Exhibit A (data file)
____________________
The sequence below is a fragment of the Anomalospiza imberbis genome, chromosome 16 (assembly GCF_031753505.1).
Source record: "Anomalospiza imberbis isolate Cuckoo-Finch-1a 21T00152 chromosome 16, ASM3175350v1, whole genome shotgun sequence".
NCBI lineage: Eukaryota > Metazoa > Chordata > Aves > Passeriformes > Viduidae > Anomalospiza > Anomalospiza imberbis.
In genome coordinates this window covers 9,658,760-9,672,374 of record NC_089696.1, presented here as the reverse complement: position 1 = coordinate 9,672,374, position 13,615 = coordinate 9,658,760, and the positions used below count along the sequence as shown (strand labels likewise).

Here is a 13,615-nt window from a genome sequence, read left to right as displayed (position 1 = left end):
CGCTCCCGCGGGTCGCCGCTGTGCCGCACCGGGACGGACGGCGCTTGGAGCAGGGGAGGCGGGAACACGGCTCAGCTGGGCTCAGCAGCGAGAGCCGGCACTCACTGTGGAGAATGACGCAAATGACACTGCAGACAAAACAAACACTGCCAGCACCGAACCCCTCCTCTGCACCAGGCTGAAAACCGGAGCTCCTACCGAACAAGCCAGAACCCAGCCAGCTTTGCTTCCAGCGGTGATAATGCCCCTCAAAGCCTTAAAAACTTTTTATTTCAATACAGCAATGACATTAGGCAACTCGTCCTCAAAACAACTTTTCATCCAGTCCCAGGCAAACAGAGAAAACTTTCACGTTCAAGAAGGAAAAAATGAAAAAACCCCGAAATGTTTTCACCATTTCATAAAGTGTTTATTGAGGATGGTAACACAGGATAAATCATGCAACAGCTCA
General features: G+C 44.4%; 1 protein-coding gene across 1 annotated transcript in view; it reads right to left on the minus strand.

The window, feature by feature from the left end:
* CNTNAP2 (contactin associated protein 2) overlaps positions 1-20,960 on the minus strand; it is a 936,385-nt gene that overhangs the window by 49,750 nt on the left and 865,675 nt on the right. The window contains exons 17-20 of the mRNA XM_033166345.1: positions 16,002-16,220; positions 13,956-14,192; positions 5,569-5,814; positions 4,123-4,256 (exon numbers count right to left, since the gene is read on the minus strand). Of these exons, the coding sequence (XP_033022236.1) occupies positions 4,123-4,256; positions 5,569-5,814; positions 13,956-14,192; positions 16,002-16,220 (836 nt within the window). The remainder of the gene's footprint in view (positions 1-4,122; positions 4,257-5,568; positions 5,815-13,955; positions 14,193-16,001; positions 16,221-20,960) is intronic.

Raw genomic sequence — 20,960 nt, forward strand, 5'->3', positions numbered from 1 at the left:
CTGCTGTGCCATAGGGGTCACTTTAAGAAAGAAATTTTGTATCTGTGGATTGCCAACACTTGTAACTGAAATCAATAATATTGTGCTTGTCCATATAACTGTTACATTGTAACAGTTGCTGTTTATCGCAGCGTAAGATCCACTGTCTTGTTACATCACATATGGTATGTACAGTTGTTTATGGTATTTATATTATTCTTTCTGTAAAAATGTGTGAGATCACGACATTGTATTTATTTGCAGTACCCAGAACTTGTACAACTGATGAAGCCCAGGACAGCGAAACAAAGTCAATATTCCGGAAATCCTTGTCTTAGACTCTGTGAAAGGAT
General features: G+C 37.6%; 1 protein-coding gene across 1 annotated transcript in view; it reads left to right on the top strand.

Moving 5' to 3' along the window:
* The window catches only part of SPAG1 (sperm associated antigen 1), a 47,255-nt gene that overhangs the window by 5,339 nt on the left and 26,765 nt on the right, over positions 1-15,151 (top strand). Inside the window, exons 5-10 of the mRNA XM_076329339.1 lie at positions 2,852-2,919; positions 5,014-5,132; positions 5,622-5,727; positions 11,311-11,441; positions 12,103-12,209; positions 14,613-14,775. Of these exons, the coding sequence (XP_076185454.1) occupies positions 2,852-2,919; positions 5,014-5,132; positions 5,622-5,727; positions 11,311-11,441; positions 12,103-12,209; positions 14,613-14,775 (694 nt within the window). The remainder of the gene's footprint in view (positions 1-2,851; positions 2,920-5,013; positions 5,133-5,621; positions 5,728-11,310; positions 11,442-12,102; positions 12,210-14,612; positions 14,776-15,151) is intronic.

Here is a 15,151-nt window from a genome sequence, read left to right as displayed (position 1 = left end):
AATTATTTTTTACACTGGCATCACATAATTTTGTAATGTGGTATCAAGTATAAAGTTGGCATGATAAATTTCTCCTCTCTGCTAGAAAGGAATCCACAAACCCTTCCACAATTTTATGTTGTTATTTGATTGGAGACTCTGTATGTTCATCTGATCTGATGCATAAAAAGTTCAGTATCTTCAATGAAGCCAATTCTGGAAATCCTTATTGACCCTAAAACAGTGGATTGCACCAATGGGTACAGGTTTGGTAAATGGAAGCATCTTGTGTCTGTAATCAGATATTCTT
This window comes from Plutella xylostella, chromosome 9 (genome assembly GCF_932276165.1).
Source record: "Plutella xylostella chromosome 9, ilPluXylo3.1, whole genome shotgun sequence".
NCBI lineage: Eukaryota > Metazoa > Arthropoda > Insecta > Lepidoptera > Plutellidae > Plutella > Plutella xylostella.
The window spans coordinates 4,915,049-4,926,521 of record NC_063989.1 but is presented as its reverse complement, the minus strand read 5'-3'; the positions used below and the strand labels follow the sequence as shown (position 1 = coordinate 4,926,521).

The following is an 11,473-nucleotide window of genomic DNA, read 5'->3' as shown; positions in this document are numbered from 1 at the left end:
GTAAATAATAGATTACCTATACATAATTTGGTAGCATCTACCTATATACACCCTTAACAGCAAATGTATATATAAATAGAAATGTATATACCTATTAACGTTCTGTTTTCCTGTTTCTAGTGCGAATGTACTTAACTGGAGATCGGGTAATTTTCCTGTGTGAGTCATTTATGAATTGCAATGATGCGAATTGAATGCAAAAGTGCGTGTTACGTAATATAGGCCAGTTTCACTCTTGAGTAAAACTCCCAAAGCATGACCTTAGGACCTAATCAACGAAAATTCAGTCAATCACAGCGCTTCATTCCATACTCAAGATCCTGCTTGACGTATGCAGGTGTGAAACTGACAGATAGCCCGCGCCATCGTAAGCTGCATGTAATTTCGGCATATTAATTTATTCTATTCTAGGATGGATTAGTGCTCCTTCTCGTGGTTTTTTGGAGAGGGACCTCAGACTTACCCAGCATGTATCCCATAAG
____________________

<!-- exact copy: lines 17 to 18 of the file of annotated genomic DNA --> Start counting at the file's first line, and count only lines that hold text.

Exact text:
This window comes from Plutella xylostella, chromosome 9 (genome assembly GCF_932276165.1).
Source record: "Plutella xylostella chromosome 9, ilPluXylo3.1, whole genome shotgun sequence".